Activity 3: Story - The Bundle Of Sticks
Activity time: 10 minutes
Materials for Activity
- A copy of the story,"The Bundle of Sticks"
- A chime, a rain stick, or another calming sound instrument
- Craft sticks and large rubber band
- Optional: Newsprint, markers and tape
Preparation for Activity
- Read the story a few times. Get ready to use the crafts sticks and rubber band as props during the telling; directions are provided in the story text.
- Consider telling the story rather than reading it. Practice telling it aloud. Try to use a special voice for the old woman, not stereotypical, but reflecting her failing health and her sadness.
- Count the number of children in the group before you begin. You will use that number in telling the story.
- Prepare to tell the children about an experience you had working cooperatively with others, to spark their own sharing of experiences.
- Optional: Post newsprint where you will be able to write on it and children can see it.
Description of Activity
If you like, you can tell the children, in your own words:
The story you will hear was first told by Aesop who was a Greek slave under the Roman Empire hundreds of years ago. Because he was such a good storyteller, Aesop was freed from hard labor to entertain the rulers. He was a wise man, and probably when he told this story he was thinking not just of how children in a family or a school group sometimes fight, but about adults, too - people in different countries, everyone in the world - and how much better the world would be if we all agreed to work together.
Before you begin, make sure the story text, the craft sticks and the rubber band are nearby. Take a deep calming breath, and tell the story.
Ring the chime (use other sound instrument) to indicate that the story is over.
When the story is concluded, ask children to help you gather broken craft sticks and return them to the story basket. Then resettle the group in a circle and lead a discussion to help children explore and apply the idea that we can do more, and be stronger in many ways, when we act together. This discussion provides, also, a way to model that cooperation means appreciating what each person contributes to a group. You may want to point that out, during the discussion.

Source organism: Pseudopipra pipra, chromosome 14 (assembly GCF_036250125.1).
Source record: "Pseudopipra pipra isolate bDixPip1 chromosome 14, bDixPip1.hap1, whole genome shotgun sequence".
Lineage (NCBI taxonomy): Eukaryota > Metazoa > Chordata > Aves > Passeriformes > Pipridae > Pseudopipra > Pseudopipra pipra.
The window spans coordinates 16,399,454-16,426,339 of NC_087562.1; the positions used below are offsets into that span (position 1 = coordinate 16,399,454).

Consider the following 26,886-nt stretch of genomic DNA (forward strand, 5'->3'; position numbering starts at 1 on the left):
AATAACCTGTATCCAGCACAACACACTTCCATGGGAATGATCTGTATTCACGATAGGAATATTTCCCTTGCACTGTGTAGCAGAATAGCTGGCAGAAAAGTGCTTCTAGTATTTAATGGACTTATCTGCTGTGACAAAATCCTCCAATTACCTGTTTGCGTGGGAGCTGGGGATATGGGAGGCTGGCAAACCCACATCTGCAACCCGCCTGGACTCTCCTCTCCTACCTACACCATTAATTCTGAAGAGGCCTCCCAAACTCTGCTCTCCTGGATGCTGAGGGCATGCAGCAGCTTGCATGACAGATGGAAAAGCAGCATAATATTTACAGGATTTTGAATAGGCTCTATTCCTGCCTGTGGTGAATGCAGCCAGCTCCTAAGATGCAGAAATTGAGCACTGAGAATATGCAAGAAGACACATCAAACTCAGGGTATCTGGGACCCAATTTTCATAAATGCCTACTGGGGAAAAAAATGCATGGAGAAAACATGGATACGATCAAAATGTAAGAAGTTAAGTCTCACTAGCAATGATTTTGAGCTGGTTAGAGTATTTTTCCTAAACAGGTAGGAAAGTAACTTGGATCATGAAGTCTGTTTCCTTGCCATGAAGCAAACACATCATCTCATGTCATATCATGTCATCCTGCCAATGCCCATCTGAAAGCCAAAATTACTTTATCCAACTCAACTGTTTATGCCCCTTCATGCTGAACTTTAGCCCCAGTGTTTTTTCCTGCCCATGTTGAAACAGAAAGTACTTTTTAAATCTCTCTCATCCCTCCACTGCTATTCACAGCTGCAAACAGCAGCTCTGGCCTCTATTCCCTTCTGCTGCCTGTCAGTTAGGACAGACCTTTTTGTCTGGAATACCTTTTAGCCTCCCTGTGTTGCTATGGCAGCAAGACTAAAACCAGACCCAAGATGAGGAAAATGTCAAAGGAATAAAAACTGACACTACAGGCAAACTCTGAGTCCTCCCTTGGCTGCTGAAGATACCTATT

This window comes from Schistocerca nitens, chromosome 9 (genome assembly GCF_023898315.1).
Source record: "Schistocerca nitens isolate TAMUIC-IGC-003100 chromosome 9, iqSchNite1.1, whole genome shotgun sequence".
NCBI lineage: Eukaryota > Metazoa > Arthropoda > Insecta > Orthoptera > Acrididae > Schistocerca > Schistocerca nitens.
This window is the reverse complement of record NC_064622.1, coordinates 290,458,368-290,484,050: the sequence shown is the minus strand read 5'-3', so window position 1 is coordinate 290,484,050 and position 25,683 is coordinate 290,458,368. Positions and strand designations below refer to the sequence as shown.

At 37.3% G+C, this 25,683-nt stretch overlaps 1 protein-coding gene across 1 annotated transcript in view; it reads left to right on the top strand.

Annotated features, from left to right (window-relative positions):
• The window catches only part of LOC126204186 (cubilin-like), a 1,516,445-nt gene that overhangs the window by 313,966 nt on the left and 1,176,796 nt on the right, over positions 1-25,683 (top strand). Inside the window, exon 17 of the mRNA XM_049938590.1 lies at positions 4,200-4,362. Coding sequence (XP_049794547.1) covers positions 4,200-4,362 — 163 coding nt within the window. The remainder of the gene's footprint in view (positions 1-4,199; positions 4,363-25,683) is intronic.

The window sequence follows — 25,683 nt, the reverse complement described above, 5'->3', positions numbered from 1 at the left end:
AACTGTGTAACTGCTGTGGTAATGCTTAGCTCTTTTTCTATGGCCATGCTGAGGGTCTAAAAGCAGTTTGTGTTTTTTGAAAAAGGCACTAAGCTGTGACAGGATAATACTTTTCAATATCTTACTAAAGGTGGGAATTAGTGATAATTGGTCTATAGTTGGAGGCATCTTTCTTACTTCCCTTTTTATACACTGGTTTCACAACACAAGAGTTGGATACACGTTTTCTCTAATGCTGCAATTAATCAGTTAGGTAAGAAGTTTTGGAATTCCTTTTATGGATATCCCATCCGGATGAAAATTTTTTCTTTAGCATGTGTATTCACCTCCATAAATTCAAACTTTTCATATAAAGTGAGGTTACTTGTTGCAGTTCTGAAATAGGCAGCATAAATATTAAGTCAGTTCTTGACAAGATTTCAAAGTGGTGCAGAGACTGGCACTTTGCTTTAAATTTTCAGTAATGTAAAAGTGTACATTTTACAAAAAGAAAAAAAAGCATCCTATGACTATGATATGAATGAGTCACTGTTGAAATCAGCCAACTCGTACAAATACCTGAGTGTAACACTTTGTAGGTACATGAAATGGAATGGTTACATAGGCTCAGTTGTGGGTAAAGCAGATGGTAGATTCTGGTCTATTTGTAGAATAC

If you like, use two pages of newsprint to capture children's ideas about (1) types of activities that are more easily done by a group and (2) actual experiences children have had working together in a group.
Begin by drawing out children's responses to the story. Then you will ask them to brainstorm together things that they have done that were easier with a group of people:
- I wonder why the old woman thought that her children wouldn't be able to keep the farm after she had died. (Prompt children to recall that the children couldn't get along well enough to work together and take care of the farm.)
- I'm wondering what the old woman meant when she said that if her children didn't work together, they could be easily broken like the sticks. (Prompt answers such as, "The children would have to solve their problems all by themselves / lack support / be alone / lack love.")
- Why did she think they would be like the sticks in a bundle if they stuck together? (Prompt for answers about being stronger together and helping one another.)
Next, lead the brainstorming. Ask children to think of activities they have done with other people that were made easier by people doing them together. Some examples might be cleaning their bedrooms; cleaning the house or their school classroom; baking cookies; making up a dance or a song; building something such as a Lego house or a snow person; acting in a play or singing in a chorus; shoveling snow or watering a garden; or completing a project for school.)
Next, invite them to share short personal experiences of times when they worked together with others, or felt supported by others. You may need to lead off with a story about an experience you had working cooperatively with others.
Including All Participants
This is a highly participatory story and most children will be able to engage. When the story is concluded and children need to focus on a discussion about the story, you may want to make fidget objects available. See Leader Resources for a full discussion of fidget objects.